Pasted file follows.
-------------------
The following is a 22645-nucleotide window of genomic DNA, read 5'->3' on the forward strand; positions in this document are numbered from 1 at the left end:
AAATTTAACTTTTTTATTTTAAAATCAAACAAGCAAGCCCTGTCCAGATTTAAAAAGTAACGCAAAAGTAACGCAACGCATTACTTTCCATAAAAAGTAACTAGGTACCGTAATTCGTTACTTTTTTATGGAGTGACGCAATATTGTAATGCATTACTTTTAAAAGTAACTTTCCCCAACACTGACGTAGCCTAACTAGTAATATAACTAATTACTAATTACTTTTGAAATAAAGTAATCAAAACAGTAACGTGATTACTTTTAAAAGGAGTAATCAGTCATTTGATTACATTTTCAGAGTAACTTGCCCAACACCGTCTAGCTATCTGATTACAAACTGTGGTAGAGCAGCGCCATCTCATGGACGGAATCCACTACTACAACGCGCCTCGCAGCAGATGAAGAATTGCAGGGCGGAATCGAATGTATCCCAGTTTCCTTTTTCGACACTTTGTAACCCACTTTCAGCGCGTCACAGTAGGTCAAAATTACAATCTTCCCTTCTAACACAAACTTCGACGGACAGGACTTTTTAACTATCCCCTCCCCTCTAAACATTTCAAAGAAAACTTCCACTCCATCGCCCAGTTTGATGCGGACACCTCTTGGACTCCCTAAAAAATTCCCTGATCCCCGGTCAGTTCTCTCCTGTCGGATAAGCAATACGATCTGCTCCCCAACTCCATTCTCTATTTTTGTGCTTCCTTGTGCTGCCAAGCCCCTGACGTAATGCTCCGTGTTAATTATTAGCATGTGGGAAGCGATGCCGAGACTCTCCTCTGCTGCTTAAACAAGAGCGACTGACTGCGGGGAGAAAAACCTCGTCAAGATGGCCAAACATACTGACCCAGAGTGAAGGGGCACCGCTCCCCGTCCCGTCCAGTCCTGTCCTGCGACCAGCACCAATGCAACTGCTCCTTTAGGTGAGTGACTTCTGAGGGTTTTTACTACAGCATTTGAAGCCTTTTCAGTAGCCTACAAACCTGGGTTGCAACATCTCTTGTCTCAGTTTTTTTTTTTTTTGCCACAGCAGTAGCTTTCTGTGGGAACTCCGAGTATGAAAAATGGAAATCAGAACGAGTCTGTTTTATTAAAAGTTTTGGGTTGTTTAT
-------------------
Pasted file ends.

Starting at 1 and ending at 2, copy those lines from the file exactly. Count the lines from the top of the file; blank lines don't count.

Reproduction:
The following is a 22645-nucleotide window of genomic DNA, read 5'->3' on the forward strand; positions in this document are numbered from 1 at the left end:
AAATTTAACTTTTTTATTTTAAAATCAAACAAGCAAGCCCTGTCCAGATTTAAAAAGTAACGCAAAAGTAACGCAACGCATTACTTTCCATAAAAAGTAACTAGGTACCGTAATTCGTTACTTTTTTATGGAGTGACGCAATATTGTAATGCATTACTTTTAAAAGTAACTTTCCCCAACACTGACGTAGCCTAACTAGTAATATAACTAATTACTAATTACTTTTGAAATAAAGTAATCAAAACAGTAACGTGATTACTTTTAAAAGGAGTAATCAGTCATTTGATTACATTTTCAGAGTAACTTGCCCAACACCGTCTAGCTATCTGATTACAAACTGTGGTAGAGCAGCGCCATCTCATGGACGGAATCCACTACTACAACGCGCCTCGCAGCAGATGAAGAATTGCAGGGCGGAATCGAATGTATCCCAGTTTCCTTTTTCGACACTTTGTAACCCACTTTCAGCGCGTCACAGTAGGTCAAAATTACAATCTTCCCTTCTAACACAAACTTCGACGGACAGGACTTTTTAACTATCCCCTCCCCTCTAAACATTTCAAAGAAAACTTCCACTCCATCGCCCAGTTTGATGCGGACACCTCTTGGACTCCCTAAAAAATTCCCTGATCCCCGGTCAGTTCTCTCCTGTCGGATAAGCAATACGATCTGCTCCCCAACTCCATTCTCTATTTTTGTGCTTCCTTGTGCTGCCAAGCCCCTGACGTAATGCTCCGTGTTAATTATTAGCATGTGGGAAGCGATGCCGAGACTCTCCTCTGCTGCTTAAACAAGAGCGACTGACTGCGGGGAGAAAAACCTCGTCAAGATGGCCAAACATACTGACCCAGAGTGAAGGGGCACCGCTCCCCGTCCCGTCCAGTCCTGTCCTGCGACCAGCACCAATGCAACTGCTCCTTTAGGTGAGTGACTTCTGAGGGTTTTTACTACAGCATTTGAAGCCTTTTCAGTAGCCTACAAACCTGGGTTGCAACATCTCTTGTCTCAGTTTTTTTTTTTTTTGCCACAGCAGTAGCTTTCTGTGGGAACTCCGAGTATGAAAAATGGAAATCAGAACGAGTCTGTTTTATTAAAAGTTTTGGGTTGTTTAT